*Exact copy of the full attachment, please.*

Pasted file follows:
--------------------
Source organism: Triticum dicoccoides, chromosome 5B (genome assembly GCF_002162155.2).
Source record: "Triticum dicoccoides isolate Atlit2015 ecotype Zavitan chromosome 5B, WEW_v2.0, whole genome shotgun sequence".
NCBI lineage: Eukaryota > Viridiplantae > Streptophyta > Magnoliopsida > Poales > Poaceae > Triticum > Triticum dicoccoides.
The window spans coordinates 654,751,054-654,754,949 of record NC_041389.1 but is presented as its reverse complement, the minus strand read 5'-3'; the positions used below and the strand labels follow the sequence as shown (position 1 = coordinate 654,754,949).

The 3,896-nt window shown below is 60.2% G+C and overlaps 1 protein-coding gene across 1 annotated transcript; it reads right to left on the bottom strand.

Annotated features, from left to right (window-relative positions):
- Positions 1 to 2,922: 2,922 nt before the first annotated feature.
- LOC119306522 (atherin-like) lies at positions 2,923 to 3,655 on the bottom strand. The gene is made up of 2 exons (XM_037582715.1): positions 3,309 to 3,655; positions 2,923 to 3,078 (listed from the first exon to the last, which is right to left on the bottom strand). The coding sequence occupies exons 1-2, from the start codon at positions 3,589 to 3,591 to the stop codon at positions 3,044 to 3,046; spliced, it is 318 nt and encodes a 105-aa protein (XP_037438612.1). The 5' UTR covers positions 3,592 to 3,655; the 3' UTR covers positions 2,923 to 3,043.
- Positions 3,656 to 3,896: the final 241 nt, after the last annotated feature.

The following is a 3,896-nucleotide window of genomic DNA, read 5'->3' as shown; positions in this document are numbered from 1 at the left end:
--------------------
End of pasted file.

Source organism: Triticum dicoccoides, chromosome 5B (genome assembly GCF_002162155.2).
Source record: "Triticum dicoccoides isolate Atlit2015 ecotype Zavitan chromosome 5B, WEW_v2.0, whole genome shotgun sequence".
NCBI lineage: Eukaryota > Viridiplantae > Streptophyta > Magnoliopsida > Poales > Poaceae > Triticum > Triticum dicoccoides.
The window spans coordinates 654,751,054-654,754,949 of record NC_041389.1 but is presented as its reverse complement, the minus strand read 5'-3'; the positions used below and the strand labels follow the sequence as shown (position 1 = coordinate 654,754,949).

The 3,896-nt window shown below is 60.2% G+C and overlaps 1 protein-coding gene across 1 annotated transcript; it reads right to left on the bottom strand.

Annotated features, from left to right (window-relative positions):
- Positions 1 to 2,922: 2,922 nt before the first annotated feature.
- LOC119306522 (atherin-like) lies at positions 2,923 to 3,655 on the bottom strand. The gene is made up of 2 exons (XM_037582715.1): positions 3,309 to 3,655; positions 2,923 to 3,078 (listed from the first exon to the last, which is right to left on the bottom strand). The coding sequence occupies exons 1-2, from the start codon at positions 3,589 to 3,591 to the stop codon at positions 3,044 to 3,046; spliced, it is 318 nt and encodes a 105-aa protein (XP_037438612.1). The 5' UTR covers positions 3,592 to 3,655; the 3' UTR covers positions 2,923 to 3,043.
- Positions 3,656 to 3,896: the final 241 nt, after the last annotated feature.

The following is a 3,896-nucleotide window of genomic DNA, read 5'->3' as shown; positions in this document are numbered from 1 at the left end: